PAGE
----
Friday, 30 May 2014

Bio precursors and their Importance

A precursor is a compound that participates in the chemical reaction that produces another compound. In biochemistry, the term "precursor" is used more specifically to refer to a chemical compound preceding another in a metabolic pathway. The first ever bio precursor was made for Malaria.

Plasmodium falciparum is responsible of the most severe form of malaria, and new targets and novel chemotherapeutic scaffolds are needed to fight emerging multidrug-resistant strains of this parasite. Bis-alkylguanidines have been designed to mimic choline, resulting in the inhibition of plasmodial biosynthesis. 

Despite potent in vitro antiplasmodial and in vivo antimalarial activities, a major downside of these compounds for advance clinical growth is their short oral bioavailability. To explain this issue, several modulations were performed on bis-alkylguanidines. The introduction of N-disubstituents on the guanidine motif amended both in vitro and in vivo activities. On the other hand, in vivo pharmacological assessment in a mouse model showed that the N-hydroxylated derivatives constitute the first oral bioprecursors in bis-alkylguanidine sequences.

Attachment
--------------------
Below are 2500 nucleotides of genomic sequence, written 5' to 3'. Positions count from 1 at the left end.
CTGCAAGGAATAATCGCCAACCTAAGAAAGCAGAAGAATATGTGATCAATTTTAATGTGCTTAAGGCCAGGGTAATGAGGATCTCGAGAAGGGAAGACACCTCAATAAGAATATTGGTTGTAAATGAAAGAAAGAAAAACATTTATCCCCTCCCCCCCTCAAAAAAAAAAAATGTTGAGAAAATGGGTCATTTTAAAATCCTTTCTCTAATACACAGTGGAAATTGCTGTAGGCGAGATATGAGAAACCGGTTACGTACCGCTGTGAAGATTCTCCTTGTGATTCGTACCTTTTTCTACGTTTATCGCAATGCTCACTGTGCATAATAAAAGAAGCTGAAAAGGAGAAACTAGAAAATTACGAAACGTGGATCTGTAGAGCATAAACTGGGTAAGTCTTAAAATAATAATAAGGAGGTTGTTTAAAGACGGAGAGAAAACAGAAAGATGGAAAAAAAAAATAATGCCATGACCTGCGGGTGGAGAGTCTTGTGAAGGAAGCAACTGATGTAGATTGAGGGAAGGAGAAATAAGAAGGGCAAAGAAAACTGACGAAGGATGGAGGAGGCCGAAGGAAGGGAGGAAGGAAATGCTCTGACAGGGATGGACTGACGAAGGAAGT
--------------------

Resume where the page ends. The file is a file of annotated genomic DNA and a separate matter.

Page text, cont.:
The article Design and Applications of Bioprecursors: A Retrometabolic Approach has given detailed information about bio precursor and their link for it to be a Retrometabolic approach. Also, the journal Current Drug Metabolism focuses on the roots of pharmacokinetics and pharmacodynamics.

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